It is well documented that cats and dogs with chronic enteropathies (CE), intestinal lymphoma, or exocrine pancreatic insufficiency are often cobalamin (B12) deficient (1,2). Problems with intrinsic factor binding to ileal receptors in the diseased tissue leads to B12 deficiency. Current supplementation protocol calls for repeated parenteral injections of hydroxycobalamin over 6 weeks bypassing the diseased tissue.

However studies in both humans and dogs have demonstrated oral supplementation of cyanocobalmin will correct B12 deficiencies (3). In a recent study (4), a randomized direct comparison was made between parenteral and oral supplementation in CE dogs.


Fifty-one CE dogs with deficient or low normal B12 (<285ng/L) levels were randomized and supplemented with either oral or parenteral B12.  In both groups, significant increases in cobalamin occurred at 28 and 90 day intervals. However, oral continued to increase whereas parenterally supplemented began to decrease at the 90 day interval.  This decrease is associated with the cessation of B12 injections at 6 weeks indicating injections may be effective only short-term.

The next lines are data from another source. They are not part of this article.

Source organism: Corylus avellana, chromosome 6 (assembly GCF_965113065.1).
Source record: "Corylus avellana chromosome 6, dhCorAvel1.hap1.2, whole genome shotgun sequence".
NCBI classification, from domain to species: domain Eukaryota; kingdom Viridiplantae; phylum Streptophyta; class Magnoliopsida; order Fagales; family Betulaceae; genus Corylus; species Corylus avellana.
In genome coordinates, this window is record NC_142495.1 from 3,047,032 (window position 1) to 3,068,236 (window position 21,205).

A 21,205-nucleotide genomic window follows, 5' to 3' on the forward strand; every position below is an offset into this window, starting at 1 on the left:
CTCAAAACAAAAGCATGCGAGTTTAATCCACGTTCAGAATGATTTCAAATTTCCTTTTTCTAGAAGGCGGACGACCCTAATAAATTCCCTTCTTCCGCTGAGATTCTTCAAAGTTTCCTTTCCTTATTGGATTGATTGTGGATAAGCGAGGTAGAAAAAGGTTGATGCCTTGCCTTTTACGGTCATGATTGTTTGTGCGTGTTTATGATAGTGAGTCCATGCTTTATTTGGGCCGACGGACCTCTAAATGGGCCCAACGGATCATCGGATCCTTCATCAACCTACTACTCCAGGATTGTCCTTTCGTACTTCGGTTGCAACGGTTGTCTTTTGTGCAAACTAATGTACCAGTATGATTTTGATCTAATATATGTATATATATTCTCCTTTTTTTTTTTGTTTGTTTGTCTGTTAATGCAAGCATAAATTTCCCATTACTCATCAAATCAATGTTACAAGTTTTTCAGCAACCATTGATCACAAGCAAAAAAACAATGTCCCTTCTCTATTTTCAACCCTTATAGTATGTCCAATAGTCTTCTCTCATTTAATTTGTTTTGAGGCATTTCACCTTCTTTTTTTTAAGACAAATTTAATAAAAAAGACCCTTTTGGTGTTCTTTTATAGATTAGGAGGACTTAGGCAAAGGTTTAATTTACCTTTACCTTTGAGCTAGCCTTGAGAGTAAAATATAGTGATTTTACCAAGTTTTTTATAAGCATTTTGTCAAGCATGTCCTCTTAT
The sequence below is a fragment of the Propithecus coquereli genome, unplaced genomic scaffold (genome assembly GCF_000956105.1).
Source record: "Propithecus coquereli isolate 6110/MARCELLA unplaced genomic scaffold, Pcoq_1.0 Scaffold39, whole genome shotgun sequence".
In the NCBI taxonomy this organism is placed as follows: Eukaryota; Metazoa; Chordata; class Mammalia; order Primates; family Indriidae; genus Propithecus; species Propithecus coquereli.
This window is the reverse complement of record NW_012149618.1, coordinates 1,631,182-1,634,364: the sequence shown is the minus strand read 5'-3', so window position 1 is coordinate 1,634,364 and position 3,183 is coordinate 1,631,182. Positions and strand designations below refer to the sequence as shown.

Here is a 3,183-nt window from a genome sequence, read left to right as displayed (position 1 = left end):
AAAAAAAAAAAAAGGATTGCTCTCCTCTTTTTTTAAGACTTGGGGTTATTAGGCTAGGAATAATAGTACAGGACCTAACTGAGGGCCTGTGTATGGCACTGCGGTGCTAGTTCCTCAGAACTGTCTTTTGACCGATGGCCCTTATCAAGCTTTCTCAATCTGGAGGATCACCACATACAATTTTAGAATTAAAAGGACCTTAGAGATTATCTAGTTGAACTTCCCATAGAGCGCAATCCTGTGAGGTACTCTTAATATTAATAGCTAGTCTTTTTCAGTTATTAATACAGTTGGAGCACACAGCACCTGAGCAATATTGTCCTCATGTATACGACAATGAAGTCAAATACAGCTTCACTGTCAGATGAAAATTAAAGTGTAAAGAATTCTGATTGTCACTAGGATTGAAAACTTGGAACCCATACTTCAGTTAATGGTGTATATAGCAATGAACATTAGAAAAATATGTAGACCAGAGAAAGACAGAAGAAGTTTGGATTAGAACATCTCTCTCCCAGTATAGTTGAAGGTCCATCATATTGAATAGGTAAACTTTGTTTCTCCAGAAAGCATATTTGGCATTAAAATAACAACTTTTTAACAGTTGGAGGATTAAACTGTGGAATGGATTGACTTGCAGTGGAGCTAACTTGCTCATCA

In both groups dogs were medically treated with corticosteroids.  Both groups were evaluated for disease at each testing interval using the canine inflammatory bowel disease activity index (CIBDAI).  There were significant improvements in both groups however at 3 months, the orally supplemented group had significantly lower CIBDAI .

While there was an improvement in cobalamin levels in both groups not all dogs achieved B12 sufficiency.  The study concluded that serum cobalamin levels should be monitored as some dogs may need long-term supplementation.  This conclusion was also reached in another study (5).


Key Findings:

  • Oral cobalamin supplementation can be an effective alternative to parenteral injections.
  • Post-supplementation B12 Testing should be done to ensure sufficiency.

References:

  1. Xenoulis G (2016) Feline exocrine pancreatic insufficiency: a retrospective study of 150 cases.  JVIM
  2. Volkmann M (2017) Chronic diarrhea in dogs – retrospective study in 136 cases. JVIM
  3. Toresson L (2016) Oral cobalamin supplementation in dogs with chronic enteropathies and hypocobalaminemia.  JVIM
  4. Torresson L (2018) Comparison of efficacy of oral and parenteral cobalamin supplementation in normalising low cobalamin concentrations in dogs: a randomised controlled study.  Vet J
  5. Ruaux, C (2013) Cobalamin in companion animals: Diagnostic marker, deficiency states and therapeutic implications.  Vet J